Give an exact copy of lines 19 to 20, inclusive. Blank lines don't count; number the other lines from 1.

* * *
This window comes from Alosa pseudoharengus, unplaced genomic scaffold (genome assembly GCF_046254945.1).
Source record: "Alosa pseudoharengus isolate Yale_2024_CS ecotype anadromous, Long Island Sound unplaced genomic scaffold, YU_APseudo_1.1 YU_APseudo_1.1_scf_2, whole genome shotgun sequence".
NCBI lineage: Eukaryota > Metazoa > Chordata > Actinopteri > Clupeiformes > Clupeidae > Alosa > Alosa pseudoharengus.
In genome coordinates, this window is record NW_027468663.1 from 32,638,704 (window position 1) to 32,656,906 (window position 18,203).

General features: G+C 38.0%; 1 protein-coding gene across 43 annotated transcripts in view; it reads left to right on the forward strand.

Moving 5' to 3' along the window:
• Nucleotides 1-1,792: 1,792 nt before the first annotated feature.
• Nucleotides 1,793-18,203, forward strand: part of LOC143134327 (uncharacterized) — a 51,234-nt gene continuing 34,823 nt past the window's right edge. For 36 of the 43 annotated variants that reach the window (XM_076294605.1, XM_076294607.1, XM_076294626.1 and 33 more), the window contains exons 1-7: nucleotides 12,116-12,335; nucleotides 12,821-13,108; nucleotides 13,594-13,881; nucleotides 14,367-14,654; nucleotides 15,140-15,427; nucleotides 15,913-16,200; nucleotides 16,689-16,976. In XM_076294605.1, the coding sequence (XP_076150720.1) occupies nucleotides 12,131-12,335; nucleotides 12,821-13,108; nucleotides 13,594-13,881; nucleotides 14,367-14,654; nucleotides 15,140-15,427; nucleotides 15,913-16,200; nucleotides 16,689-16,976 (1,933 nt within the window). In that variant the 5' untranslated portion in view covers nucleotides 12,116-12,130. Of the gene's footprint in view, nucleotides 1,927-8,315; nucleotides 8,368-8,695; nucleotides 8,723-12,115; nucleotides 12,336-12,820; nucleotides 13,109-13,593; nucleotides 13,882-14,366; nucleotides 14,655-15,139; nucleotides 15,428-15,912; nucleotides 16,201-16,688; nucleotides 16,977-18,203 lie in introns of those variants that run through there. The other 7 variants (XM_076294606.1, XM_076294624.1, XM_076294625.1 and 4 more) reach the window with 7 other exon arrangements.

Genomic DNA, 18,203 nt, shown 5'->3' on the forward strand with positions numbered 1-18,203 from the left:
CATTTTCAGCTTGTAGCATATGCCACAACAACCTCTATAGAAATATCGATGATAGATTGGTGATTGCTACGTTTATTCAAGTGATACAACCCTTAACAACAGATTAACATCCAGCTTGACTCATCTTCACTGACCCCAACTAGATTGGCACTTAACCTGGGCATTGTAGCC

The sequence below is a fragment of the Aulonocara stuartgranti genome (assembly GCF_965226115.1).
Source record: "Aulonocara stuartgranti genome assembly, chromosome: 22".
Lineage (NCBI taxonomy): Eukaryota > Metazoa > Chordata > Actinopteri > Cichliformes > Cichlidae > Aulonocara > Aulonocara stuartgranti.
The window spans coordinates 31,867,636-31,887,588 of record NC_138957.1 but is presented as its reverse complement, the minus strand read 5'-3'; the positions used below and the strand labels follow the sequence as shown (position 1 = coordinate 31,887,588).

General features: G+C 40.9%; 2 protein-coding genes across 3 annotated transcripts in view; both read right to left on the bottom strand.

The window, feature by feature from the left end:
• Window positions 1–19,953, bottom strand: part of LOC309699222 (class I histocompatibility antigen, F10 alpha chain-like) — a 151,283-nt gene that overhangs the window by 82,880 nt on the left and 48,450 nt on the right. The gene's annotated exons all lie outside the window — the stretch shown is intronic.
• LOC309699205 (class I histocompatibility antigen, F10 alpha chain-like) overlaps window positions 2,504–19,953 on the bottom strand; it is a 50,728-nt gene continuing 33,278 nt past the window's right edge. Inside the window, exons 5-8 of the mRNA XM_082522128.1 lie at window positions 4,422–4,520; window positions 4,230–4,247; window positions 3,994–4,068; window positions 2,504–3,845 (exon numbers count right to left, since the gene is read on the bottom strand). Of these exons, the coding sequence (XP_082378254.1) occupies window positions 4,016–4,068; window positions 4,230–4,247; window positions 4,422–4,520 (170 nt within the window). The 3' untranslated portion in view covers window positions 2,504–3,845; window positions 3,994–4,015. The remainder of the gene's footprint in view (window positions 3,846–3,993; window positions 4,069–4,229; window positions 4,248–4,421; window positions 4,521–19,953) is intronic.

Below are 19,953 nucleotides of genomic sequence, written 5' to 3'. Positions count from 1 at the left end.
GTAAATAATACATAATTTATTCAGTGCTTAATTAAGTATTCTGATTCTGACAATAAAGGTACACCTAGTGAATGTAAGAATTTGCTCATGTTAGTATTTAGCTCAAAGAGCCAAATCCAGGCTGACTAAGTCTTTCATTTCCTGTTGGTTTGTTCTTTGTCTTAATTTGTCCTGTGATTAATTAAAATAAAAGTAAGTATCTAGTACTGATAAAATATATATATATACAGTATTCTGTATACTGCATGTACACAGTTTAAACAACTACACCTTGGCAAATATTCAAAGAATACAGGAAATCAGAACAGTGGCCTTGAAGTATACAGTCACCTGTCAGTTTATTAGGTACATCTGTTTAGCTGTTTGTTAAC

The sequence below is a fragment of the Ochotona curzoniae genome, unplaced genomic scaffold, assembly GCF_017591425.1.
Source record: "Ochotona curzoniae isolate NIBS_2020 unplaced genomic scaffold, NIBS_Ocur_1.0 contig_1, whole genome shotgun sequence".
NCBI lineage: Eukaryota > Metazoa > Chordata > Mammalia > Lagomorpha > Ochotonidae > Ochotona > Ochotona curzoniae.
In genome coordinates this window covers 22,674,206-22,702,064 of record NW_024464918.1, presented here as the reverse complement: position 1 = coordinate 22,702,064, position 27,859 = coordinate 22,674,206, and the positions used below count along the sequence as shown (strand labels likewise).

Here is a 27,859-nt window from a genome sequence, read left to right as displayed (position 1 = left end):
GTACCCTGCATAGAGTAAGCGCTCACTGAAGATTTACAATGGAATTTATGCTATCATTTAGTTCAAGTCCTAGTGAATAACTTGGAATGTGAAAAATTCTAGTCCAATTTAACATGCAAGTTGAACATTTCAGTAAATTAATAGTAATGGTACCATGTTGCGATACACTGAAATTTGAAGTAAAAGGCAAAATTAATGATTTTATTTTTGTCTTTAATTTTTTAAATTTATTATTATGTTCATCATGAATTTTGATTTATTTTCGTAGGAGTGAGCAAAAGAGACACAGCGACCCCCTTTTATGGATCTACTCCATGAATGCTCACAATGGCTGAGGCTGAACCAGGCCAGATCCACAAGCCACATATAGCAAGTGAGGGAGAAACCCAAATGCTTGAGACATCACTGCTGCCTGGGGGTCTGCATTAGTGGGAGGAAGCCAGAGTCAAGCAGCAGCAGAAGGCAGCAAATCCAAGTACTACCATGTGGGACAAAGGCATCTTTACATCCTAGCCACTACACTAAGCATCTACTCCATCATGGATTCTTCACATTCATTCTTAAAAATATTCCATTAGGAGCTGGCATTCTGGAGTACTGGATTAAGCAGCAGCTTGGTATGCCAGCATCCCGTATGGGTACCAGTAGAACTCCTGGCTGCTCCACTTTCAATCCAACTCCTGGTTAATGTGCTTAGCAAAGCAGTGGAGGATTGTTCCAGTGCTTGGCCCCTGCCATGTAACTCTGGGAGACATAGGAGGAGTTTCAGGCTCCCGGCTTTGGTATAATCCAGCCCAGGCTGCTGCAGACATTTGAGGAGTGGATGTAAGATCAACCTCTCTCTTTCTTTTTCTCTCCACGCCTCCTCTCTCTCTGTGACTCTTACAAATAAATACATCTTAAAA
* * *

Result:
Below are 19,953 nucleotides of genomic sequence, written 5' to 3'. Positions count from 1 at the left end.
GTAAATAATACATAATTTATTCAGTGCTTAATTAAGTATTCTGATTCTGACAATAAAGGTACACCTAGTGAATGTAAGAATTTGCTCATGTTAGTATTTAGCTCAAAGAGCCAAATCCAGGCTGACTAAGTCTTTCATTTCCTGTTGGTTTGTTCTTTGTCTTAATTTGTCCTGTGATTAATTAAAATAAAAGTAAGTATCTAGTACTGATAAAATATATATATATACAGTATTCTGTATACTGCATGTACACAGTTTAAACAACTACACCTTGGCAAATATTCAAAGAATACAGGAAATCAGAACAGTGGCCTTGAAGTATACAGTCACCTGTCAGTTTATTAGGTACATCTGTTTAGCTGTTTGTTAAC